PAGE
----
Media and Blog Notations about Shaken Faith Syndrome

From Bill Tammeus: (accessed 27 July 2008)



What's Mormon apologetics?

Bill's 'Faith Matters' Weblog
Bill Tammeus writes about matters of religion and ethics 21 July 2008


One of the tasks of religious leaders is not just to defend the faith to outsiders (a subject I talk about below) but also to help explain it to adherents -- especially those areas of doctrine that people find puzzling. So I was intrigued to find Pope Benedict XVI in Australia over the weekend taking a good chunk of time to try to unravel the mysteries of the Holy Spirit, whom Christians regard as a member of the Trinity. B-16 relied on insights from St. Augustine. No doubt more modern theologians -- Catholic, Orthodox and Protestant -- have different ways of speaking about the Spirit. My own Presbyterian denomination, for instance, publishes some basic theology on its Web site. Click here for what the PCUSA says about the Spirit. And if you want a view of the Spirit by one of the best Lutheran theologians around, read Systematic Theology: Volume 1, The Triune God, by Robert W. Jenson. It's my contention that people of faith should be able to articulate their theology coherently. But I find that's pretty rare.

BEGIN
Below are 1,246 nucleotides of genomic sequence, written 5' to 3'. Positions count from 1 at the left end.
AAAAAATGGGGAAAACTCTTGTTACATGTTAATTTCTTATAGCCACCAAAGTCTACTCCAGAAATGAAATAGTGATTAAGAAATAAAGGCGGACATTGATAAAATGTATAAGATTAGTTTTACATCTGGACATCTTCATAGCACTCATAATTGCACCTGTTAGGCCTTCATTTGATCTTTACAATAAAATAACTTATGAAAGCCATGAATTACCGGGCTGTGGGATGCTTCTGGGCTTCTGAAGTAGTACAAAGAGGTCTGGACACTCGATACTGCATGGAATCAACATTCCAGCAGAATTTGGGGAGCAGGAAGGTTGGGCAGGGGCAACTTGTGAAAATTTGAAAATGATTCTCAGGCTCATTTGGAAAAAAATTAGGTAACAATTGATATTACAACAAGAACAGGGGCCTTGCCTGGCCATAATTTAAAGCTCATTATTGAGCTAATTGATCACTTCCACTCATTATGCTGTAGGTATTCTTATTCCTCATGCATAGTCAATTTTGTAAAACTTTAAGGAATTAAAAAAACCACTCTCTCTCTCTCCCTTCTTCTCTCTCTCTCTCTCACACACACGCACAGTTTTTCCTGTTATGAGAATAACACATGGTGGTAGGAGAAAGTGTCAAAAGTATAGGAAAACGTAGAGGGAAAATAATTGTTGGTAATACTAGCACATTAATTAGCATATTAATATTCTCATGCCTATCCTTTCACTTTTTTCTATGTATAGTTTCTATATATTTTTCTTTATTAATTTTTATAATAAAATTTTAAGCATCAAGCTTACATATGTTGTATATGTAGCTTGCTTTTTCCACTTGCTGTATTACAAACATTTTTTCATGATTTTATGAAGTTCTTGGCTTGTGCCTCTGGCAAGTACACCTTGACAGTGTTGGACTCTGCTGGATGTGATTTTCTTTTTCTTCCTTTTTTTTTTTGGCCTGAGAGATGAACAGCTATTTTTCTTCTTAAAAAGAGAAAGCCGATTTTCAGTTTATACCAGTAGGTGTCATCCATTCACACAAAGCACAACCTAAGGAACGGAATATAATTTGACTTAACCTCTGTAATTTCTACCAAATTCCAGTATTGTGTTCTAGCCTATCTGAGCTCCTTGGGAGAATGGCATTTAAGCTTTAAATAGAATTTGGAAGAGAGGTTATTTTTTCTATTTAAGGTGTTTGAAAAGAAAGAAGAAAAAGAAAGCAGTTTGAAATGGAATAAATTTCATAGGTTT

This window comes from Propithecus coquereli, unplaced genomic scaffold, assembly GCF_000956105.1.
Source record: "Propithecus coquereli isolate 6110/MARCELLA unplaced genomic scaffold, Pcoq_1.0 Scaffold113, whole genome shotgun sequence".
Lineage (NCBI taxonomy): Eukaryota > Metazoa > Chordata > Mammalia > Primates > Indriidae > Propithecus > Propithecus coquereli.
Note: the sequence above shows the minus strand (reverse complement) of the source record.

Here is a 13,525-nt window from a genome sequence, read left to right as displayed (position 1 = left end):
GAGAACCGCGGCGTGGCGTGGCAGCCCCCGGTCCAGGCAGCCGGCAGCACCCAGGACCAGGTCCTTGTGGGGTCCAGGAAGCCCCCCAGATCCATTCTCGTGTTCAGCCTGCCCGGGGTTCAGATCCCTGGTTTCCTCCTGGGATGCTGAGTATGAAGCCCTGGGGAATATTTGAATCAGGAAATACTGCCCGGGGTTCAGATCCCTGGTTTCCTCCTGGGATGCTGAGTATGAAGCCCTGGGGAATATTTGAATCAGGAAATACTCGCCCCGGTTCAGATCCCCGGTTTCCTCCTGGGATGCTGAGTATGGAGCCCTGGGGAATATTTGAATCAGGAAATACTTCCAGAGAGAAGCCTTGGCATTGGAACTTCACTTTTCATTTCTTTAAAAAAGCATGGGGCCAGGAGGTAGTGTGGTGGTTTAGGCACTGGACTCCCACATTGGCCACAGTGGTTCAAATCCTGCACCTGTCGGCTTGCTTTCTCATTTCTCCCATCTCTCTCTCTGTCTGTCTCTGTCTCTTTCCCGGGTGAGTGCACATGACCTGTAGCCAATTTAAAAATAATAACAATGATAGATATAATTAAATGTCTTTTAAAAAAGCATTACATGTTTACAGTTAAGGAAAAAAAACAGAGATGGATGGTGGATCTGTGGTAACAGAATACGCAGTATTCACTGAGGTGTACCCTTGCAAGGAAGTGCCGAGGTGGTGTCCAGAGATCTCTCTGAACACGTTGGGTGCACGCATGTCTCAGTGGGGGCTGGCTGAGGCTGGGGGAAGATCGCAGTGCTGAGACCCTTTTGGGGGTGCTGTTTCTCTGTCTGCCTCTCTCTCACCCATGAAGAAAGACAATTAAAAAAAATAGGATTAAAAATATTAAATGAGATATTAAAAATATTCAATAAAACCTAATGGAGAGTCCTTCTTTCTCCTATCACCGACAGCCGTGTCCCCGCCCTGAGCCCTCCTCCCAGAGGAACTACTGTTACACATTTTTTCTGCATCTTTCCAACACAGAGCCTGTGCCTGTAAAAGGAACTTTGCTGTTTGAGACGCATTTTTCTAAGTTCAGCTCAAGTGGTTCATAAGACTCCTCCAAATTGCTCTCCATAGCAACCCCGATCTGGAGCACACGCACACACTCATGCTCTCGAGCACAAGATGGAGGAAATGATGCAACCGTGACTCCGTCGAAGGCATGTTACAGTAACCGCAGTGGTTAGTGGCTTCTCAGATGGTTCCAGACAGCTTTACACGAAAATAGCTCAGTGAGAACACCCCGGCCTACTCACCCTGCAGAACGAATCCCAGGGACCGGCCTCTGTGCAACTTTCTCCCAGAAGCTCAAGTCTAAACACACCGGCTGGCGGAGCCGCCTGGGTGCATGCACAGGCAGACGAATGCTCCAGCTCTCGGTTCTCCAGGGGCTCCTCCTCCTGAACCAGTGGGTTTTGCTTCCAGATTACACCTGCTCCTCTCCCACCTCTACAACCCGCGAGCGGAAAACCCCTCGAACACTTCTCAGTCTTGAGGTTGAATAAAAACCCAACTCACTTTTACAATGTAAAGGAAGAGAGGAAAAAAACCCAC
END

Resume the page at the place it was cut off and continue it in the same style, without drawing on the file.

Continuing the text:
* * * DEFENDING MORMONISM FROM CRITICS, DOUBTERS Mormonism, an indigenous American religion, often has been on the defensive, as it has fought off both legitimate critics and violent protest.

That history of defense of the Church of Jesus Christ of Latter-day Saints continues today, with new and updated efforts at Mormon apologetics and at efforts to answer the sometimes-nervous questions raised by LDS followers themselves. One source for that work is a group called FAIR, the Foundation for Apologetic Information and Research. FAIR, founded in 1997, recently announced a new publication aimed at helping to answer critics and doubters. It's called Shaken-Faith Syndrome: Strengthening One's Testimony in the Face of Criticism and Doubt, by Michael R. Ash.

FAIR, by the way, will be holding a two-day conference on apologetics in August in Utah. Information is on the FAIR Web site to which I've linked you above.

Apologetics is not just a Mormon discipline. In some ways it happens in every faith. It amounts to efforts to create a careful and rational explanation of whatever religion it is so that adherents can be in a better position to articulate what they believe. Of course, you'll find a wide range of approaches to apologetics, including some that seek to install and glorify one particular approach to a worldwide religion.

But with the many questions surrounding Mormonism in recent months and years -- from the candidacy of Mitt Romney to questions about polygamy -- it's not surprising that Mormons would turn to the discipline of apologetics to defend themselves. In your own faith tradition, do you have some favorite practitioners of apologetics?